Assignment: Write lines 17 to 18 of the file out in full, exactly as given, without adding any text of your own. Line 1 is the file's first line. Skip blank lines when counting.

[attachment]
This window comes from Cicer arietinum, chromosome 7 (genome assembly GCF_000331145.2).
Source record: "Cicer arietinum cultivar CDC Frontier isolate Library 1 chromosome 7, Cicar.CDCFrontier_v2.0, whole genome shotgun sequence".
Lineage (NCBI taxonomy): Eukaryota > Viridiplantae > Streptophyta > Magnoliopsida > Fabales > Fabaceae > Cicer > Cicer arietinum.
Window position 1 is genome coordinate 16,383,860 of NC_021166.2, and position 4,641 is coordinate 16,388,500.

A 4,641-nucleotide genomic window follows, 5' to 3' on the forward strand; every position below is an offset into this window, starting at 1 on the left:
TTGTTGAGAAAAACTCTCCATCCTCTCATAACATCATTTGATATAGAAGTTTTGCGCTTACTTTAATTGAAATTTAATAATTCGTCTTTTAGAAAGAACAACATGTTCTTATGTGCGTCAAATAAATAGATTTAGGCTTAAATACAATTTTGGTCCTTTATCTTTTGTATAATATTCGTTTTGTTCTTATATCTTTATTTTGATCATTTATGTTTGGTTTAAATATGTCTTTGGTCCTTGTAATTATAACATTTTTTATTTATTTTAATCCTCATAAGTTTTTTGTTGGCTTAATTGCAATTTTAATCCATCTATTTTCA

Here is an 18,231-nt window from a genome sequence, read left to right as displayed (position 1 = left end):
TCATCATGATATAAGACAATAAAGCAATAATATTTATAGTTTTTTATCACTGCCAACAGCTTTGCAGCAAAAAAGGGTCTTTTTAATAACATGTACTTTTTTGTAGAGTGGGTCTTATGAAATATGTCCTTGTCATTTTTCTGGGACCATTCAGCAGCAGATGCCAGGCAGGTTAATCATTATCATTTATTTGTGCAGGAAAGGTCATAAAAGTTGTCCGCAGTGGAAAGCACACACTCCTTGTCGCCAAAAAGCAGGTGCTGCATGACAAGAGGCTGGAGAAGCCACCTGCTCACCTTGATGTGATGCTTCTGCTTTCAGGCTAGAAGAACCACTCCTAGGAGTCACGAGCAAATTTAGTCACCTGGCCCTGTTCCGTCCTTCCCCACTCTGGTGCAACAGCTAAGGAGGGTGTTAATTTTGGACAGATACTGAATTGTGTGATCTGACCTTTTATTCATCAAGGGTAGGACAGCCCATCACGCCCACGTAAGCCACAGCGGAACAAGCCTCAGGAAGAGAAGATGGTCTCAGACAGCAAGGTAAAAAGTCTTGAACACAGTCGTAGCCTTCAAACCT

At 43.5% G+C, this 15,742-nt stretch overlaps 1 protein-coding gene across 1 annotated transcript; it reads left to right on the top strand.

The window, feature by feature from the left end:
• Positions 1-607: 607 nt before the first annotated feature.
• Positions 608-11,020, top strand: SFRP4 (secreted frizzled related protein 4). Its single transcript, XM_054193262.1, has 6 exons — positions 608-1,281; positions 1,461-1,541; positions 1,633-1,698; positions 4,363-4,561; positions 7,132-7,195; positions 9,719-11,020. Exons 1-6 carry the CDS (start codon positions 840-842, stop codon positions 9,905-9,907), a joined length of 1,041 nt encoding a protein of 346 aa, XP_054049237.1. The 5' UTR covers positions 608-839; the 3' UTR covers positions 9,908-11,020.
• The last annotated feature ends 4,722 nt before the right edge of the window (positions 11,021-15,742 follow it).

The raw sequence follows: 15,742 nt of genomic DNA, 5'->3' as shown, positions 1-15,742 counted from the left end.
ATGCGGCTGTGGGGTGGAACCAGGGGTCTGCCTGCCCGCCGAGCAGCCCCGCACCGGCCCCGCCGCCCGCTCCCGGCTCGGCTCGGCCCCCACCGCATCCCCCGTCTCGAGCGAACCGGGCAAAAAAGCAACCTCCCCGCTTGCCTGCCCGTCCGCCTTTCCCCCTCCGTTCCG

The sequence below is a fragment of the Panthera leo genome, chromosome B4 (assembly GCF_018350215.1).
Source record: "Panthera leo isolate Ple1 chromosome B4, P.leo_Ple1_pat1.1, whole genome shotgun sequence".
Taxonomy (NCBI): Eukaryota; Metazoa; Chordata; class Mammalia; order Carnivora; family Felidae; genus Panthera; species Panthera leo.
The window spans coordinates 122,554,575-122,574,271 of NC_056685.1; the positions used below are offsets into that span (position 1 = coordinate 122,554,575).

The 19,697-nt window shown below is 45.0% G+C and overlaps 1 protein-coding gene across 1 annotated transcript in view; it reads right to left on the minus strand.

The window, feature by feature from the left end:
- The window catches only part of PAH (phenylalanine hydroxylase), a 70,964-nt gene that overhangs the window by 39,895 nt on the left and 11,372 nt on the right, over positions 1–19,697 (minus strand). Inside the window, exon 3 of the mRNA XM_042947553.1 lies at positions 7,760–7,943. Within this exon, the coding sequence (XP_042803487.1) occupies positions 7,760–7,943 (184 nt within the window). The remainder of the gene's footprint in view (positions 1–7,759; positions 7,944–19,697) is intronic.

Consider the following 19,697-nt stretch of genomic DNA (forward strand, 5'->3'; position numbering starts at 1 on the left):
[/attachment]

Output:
Source record: "Panthera leo isolate Ple1 chromosome B4, P.leo_Ple1_pat1.1, whole genome shotgun sequence".
Taxonomy (NCBI): Eukaryota; Metazoa; Chordata; class Mammalia; order Carnivora; family Felidae; genus Panthera; species Panthera leo.